The paper “Social Workers Can Use Sense of Coherence to Predict Burnout of End-of-Life Care-Givers (Research Report from Japan)” by Prof. Becker was published in British Journal of Social Work
Social Workers Can Use Sense of Coherence to Predict Burnout of End-of-Life Care-Givers (Research Report from Japan)
Kazuko Hiyoshi-Taniguchi, Carl B. Becker, and Ayae Kinoshita
British Journal of Social Work (2013) 1-15 doi:10.1093/bjsw/bct086, May 30, 2013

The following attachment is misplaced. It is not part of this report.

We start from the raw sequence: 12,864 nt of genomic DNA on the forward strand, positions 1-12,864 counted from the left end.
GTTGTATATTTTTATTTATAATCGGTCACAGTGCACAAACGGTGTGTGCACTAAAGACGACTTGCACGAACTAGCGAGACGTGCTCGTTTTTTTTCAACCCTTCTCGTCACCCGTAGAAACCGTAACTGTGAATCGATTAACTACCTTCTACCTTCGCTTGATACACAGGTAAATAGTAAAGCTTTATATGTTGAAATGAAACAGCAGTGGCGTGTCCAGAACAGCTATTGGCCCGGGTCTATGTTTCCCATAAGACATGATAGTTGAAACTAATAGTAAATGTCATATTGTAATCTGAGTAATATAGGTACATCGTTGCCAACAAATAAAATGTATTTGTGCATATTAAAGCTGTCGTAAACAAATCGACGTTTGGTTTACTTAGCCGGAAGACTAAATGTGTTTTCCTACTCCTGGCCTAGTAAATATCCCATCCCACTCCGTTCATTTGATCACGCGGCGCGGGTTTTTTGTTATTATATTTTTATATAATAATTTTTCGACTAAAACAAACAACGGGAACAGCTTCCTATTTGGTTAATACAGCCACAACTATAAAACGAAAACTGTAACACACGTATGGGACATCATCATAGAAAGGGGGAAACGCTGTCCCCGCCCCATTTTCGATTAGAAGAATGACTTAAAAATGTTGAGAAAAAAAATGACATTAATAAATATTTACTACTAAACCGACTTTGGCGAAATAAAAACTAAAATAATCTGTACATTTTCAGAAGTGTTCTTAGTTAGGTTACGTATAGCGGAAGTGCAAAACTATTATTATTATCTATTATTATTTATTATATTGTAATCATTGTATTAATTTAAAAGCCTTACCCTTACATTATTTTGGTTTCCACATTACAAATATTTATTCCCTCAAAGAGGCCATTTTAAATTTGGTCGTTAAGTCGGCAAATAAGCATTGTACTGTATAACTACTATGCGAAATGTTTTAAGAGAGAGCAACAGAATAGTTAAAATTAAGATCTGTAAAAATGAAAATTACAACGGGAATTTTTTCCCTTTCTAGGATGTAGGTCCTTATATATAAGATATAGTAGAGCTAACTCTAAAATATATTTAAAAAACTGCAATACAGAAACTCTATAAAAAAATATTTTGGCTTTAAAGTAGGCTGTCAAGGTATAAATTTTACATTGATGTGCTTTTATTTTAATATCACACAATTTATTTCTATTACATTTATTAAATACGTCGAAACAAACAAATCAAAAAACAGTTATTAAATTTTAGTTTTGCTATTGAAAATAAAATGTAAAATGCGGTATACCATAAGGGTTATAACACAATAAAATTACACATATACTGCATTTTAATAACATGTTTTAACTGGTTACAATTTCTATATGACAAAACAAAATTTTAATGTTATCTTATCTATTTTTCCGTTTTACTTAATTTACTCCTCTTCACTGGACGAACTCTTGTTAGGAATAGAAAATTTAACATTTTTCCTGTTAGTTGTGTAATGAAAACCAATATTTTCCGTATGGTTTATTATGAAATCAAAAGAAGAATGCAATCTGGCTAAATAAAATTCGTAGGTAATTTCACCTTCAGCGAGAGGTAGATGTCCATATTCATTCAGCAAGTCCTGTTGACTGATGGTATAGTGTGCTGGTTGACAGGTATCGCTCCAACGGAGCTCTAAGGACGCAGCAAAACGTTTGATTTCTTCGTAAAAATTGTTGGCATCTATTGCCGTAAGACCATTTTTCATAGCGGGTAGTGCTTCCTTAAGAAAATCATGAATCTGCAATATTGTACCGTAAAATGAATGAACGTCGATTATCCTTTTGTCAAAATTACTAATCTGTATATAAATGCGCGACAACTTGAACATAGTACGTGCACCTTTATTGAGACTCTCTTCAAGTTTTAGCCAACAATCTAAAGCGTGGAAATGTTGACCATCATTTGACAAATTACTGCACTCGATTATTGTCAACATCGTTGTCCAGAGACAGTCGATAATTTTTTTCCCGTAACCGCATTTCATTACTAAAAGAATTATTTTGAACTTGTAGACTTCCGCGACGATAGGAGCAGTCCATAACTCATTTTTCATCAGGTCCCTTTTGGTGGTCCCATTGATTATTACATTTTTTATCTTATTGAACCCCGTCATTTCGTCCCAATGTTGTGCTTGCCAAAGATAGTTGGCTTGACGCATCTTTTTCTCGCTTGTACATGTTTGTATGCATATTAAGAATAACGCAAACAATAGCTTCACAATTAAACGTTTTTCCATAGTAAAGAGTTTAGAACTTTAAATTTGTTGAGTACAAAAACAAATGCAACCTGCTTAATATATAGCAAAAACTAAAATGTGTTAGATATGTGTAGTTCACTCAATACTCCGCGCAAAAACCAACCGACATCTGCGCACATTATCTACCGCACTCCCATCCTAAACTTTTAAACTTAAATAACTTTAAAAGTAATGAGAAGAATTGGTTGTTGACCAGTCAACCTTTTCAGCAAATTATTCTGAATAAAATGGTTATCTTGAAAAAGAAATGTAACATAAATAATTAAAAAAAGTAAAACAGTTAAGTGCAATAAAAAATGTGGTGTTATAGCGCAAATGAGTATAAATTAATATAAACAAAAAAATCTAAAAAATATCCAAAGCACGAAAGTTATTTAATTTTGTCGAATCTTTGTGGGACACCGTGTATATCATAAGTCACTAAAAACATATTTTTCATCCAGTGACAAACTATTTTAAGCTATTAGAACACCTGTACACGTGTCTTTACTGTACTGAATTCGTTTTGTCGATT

Social workers are deeply involved in supporting elder persons’ home care-givers, who frequently border on burnout or nervous breakdown. Since social workers cannot fully assist every family caring for frail elders at home, it is valuable to pre-identify those care-givers in greatest need of social work support. Previous research suggests that care-givers’ sleep interruption is a major factor in their sense of burden, but this alone proves inadequate to discriminate those in need of extra social work support. We hypothesised that care-givers’ Sense of Coherence (SOC) was the major factor in their sense of burden. With co-operation of social workers in rural and urban Japan, we surveyed care-givers’ SOC and sense of burden. Our study of 177 family care-givers showed that a high SOC substantially mitigated their sense of burden, while care-givers with low senses of meaning felt more burdened. This suggests that social workers should administer a simple SOC test to home care-givers in order to predict those care-givers most needful of social work assistance during End-of-Life (EOL) home care. Moreover, if social workers could elevate home care-givers’ SOC through social support or programmes of exercise or meditation, this might reduce home care-givers’ sense of burden, ultimately reducing burnout, neglect and abuse of homebound elderly.